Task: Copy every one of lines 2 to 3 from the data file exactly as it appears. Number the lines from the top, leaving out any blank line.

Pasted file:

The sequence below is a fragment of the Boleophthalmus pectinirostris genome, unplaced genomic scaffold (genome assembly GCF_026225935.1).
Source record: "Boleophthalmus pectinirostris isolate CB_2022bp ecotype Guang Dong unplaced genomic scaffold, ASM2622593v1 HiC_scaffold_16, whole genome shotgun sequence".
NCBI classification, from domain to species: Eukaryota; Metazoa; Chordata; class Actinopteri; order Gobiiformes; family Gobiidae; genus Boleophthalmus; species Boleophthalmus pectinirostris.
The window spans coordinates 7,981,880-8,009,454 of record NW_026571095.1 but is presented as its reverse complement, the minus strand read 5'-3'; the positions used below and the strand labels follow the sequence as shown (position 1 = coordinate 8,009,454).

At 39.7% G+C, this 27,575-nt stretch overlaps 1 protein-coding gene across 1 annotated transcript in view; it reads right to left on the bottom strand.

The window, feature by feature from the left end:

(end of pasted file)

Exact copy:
Source record: "Boleophthalmus pectinirostris isolate CB_2022bp ecotype Guang Dong unplaced genomic scaffold, ASM2622593v1 HiC_scaffold_16, whole genome shotgun sequence".
NCBI classification, from domain to species: Eukaryota; Metazoa; Chordata; class Actinopteri; order Gobiiformes; family Gobiidae; genus Boleophthalmus; species Boleophthalmus pectinirostris.